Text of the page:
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shared determination to deal with this issue and address this problem." iran has confirmed a recent ballistic missiles test condemned by the united states. iranian officials say the test was "an important one." the u.s. urged european countries to follow it lead to put tough sanctions on iran. under the nuclear court, iran was urged to cease is testing -- it's testing. global news, 24 hours a day on air and on tictoc on twitter, powered by more than 2700 journalists and analysts in more than 120 countries. i am mark crumpton. this is bloomberg. caroline: china is considering cooling down the trade war. let's go to washington where kevin cirilli is with a guest deep in the trade issue, plenty to govern when we look at autos today.
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kevin: we are here with the opec president and ceo. he is in charge of this government agency that allows for the u.s. to have a competitive advantage against china. we were talking earlier. the last time you were here, this legislation was getting d to have this new government agency. where do we stand in terms of moving forward? it intoresident signed law on october 5, so we're going to the final process getting the documentation finished and we hope it will be next year. kevin: what is opec do in order to help the u.s. in a global field? >> we currently have a 29 billion dollar portfolio spread across 130 countries. the new legislation is a lot more. kevin: what are some examples of the projects that opec has been able to get solved? is part of the united
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states government and part of the president streamlining the federal government, they want to take opec and a portion of you a id consolidated -- uaid consolidated together. an example of a project would be , in honduras, we company to go down to a plant to create electricity for 40,000 homes and businesses, jobs and opportunities for people that will stabilize the country. kevin: but not just in on doors. i was talking to senate -- honduras. i was talking to senator kunz. this is having broad bipartisan support. ray: that's correct. when you look at a place like the panama canal, we can go down and finance companies to go in. where the chokepoints are around the world whether it is the panama canal, south africa, we can go in where companies are not able to obtain financing and
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finance airports, warehousing, things like that. kevin: every point you mentioned around the world, -- ray: they are. they loaned the government billions of dollars billions of dollars a month -- billions of dollars a month. they have a gateway port into the ocean controlled by the chinese. kevin: you are a part of the assembly that went down in the specifically with regards to china. what you make of the developments out of that meeting? specifically, opec and the u.s. government has been close there in the last eight or nine years. i signed six projects, around $3 billion worth of investment in argentina. i was able to show the government the united states is involved. the chinese were down there on the other side of town competing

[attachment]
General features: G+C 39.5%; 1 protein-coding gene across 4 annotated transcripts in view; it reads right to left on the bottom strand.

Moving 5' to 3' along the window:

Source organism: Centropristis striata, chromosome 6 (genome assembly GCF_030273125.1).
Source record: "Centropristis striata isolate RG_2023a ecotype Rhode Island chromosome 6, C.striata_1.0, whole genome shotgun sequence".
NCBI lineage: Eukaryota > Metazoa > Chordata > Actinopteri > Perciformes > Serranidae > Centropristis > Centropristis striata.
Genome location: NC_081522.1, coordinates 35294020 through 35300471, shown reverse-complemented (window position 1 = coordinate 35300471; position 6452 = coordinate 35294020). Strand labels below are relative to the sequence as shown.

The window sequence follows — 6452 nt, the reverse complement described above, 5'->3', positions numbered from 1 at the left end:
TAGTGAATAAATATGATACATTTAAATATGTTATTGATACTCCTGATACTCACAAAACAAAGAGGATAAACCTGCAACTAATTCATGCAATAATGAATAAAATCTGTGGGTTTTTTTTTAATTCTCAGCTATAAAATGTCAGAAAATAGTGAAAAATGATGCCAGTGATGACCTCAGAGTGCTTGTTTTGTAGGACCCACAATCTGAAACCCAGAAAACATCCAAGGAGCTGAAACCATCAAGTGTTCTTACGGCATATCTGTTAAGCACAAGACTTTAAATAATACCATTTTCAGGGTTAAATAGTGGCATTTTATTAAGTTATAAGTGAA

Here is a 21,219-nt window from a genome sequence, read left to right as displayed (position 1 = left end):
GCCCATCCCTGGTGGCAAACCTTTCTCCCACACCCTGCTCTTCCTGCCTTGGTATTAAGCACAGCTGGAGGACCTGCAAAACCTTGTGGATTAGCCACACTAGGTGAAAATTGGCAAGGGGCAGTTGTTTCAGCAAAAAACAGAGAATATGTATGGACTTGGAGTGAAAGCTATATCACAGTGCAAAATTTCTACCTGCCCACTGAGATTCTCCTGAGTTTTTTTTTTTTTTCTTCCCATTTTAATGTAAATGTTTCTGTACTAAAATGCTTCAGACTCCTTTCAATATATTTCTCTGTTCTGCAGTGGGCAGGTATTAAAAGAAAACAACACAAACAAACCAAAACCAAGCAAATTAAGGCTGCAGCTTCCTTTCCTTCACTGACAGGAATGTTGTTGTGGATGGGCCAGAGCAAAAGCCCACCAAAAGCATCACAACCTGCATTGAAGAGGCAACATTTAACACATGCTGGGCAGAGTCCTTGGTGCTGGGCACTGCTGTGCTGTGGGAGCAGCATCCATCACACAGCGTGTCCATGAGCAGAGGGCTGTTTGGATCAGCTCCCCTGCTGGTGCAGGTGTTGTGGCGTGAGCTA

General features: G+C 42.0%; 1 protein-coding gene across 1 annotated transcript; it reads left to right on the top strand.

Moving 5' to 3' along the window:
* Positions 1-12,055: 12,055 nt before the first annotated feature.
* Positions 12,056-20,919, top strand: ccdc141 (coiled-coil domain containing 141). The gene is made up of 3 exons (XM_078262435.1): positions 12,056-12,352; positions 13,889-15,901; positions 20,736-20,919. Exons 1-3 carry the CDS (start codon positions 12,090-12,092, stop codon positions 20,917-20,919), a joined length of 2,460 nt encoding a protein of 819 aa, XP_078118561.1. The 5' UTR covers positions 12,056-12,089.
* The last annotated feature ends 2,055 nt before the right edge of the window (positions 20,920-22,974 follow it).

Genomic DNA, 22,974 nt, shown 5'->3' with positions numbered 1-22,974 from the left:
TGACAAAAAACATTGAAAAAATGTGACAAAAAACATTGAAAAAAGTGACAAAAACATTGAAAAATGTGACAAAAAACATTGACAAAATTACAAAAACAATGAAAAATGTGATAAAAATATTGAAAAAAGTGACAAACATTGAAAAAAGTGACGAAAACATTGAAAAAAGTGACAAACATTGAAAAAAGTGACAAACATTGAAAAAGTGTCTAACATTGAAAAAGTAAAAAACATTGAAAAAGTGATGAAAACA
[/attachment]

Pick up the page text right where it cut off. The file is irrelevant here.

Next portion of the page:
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for projects as well. we have to be there to be engaged. domestic purposes, if we are not making those investments in the hotspots around the world, and china does, how does that put the u.s. at a disadvantage? ray: what opec is and new usd is, we are a profit-making venture. we have made a profit for 43 years. we compete with the chinese. when they go out and give money away, we cannot compete against that. that means it will not cost the taxpayers -- the taxpayers have less risk than otherwise? ray: that's right. we may $270 million for the u.s. government, but they have to underwrite to economic standards. a lot of these chinese companies -- let's say it is an airport and they will build an airport that makes no economic sense whatsoever and the chinese
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government can grab that asset. u.s. government will only back projects that make sense. kevin: this is interesting because it shows the other side think trade issue that i is getting lost in the back-and-forth trade issue narrative with china. how important are programs i go back, given the context of what we are seeing with the u.s. and china right now? ray: if you look at emerging markets, africa, latin america, the northern triangle, where the u.s. needs to make interest, a lot of institutions won't go there for a lot of reasons. opec is the only alternative they have. kevin: quickly, you have done work in terms of getting women in emerging markets into the economy. ray: that's correct. we started an initiative that focuses money on female businesses -- t-boned businesses
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and focus on that market -- female owned businesses and focused on that market. kevin: i cover you for quite , would you have any interest in taking another position in the administration whether it is commerce or treasury secretary? are you open to that? ray: i have so much to do right now, i have a busy day. kevin: a busy day but you keep your options open. af --eah thank you for thank you for asking. back to you in new york. caroline: kevin cirilli, thank you. the latest brexit development. asked to see theresa may tomorrow. that's according to the bbc. mean we seendeed theresa may's helm be questioned.